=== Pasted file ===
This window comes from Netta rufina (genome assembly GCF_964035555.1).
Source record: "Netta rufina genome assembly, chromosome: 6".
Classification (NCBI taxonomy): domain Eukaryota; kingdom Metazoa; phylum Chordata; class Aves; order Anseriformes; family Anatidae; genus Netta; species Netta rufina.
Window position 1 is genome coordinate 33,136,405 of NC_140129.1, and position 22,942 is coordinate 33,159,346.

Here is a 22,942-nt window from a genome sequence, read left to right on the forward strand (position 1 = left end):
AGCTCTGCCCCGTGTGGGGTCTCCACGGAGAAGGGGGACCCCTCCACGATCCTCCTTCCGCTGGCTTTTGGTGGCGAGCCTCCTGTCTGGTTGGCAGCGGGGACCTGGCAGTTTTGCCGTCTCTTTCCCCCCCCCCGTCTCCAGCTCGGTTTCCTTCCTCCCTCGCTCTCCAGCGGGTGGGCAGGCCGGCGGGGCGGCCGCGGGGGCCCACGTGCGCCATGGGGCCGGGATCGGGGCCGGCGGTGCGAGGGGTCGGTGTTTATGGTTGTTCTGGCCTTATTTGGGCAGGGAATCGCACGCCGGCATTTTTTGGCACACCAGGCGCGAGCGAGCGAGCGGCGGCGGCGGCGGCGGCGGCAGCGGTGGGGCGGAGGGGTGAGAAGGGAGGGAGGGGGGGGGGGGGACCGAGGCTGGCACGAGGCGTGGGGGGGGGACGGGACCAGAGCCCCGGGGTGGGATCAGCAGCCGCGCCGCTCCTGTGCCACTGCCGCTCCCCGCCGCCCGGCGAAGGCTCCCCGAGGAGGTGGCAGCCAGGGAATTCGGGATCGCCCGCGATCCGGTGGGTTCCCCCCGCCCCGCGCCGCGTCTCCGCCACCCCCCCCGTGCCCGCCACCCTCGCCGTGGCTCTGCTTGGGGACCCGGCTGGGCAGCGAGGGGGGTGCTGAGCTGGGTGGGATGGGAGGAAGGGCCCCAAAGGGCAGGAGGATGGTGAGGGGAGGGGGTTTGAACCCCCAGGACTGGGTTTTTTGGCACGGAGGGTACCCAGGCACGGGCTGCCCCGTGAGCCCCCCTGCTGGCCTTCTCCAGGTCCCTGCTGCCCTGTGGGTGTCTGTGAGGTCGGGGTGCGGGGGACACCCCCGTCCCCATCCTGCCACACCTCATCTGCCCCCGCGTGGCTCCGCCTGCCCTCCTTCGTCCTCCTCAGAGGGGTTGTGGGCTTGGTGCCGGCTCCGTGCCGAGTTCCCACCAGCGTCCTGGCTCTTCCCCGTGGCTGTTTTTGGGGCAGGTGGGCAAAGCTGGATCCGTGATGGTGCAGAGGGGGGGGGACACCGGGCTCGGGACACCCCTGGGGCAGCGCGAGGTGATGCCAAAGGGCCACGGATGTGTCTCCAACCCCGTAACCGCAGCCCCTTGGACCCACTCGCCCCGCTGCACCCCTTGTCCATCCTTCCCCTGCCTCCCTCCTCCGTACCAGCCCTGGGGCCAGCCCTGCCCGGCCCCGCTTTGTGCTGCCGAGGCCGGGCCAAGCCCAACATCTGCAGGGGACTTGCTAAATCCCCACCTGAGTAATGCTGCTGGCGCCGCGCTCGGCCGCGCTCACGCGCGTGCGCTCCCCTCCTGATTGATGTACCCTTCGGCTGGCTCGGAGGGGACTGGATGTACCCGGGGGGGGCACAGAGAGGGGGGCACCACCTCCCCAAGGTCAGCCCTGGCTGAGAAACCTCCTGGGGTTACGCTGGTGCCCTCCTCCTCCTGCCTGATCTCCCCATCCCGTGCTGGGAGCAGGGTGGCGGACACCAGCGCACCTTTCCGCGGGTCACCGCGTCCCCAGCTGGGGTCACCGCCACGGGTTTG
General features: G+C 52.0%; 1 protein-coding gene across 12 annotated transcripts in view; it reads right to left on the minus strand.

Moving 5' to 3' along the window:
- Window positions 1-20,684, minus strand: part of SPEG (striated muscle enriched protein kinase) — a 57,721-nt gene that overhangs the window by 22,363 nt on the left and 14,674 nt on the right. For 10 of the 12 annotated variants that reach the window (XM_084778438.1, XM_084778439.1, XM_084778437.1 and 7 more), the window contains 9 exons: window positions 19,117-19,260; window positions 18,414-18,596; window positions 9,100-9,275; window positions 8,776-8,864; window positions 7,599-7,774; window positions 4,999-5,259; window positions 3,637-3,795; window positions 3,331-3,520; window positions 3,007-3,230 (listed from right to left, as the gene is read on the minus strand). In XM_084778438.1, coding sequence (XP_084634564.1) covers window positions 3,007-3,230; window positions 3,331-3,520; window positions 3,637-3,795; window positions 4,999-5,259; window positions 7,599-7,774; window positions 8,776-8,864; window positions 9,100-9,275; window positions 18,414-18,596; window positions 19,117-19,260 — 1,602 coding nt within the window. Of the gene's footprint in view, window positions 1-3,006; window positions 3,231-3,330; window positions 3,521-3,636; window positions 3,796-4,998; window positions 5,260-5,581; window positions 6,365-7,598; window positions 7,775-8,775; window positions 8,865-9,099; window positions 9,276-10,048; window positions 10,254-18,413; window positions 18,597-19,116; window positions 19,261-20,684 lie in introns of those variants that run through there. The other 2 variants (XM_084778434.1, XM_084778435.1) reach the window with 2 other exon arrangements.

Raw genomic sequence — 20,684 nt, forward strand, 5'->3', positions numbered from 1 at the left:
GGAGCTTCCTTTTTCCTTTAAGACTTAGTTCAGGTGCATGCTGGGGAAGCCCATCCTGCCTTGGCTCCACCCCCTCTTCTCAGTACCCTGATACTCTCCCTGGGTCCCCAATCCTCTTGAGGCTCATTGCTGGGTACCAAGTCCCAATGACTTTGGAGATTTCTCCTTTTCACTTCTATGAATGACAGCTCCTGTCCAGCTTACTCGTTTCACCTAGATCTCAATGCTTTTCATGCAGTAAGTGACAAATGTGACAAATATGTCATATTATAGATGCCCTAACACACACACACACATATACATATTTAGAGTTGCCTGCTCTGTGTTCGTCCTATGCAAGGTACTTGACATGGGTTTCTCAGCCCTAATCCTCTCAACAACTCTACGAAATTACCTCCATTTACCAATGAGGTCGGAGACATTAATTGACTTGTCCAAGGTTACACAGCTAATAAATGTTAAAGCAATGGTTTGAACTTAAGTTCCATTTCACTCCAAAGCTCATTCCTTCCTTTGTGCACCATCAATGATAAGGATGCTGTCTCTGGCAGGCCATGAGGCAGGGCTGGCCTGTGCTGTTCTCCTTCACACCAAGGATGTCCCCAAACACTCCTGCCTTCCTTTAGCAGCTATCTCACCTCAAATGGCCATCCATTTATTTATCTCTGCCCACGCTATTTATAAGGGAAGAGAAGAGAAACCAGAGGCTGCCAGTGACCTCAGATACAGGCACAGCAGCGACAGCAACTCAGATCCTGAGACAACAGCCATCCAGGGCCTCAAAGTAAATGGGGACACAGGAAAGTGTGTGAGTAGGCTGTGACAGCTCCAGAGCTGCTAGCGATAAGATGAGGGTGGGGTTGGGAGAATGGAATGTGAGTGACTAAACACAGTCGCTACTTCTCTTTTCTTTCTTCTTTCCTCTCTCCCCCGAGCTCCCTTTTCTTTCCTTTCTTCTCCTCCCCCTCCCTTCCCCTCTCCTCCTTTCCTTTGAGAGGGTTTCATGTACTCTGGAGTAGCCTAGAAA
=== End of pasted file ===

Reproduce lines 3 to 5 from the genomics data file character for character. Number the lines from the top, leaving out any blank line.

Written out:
Classification (NCBI taxonomy): domain Eukaryota; kingdom Metazoa; phylum Chordata; class Aves; order Anseriformes; family Anatidae; genus Netta; species Netta rufina.
Window position 1 is genome coordinate 33,136,405 of NC_140129.1, and position 22,942 is coordinate 33,159,346.

Here is a 22,942-nt window from a genome sequence, read left to right on the forward strand (position 1 = left end):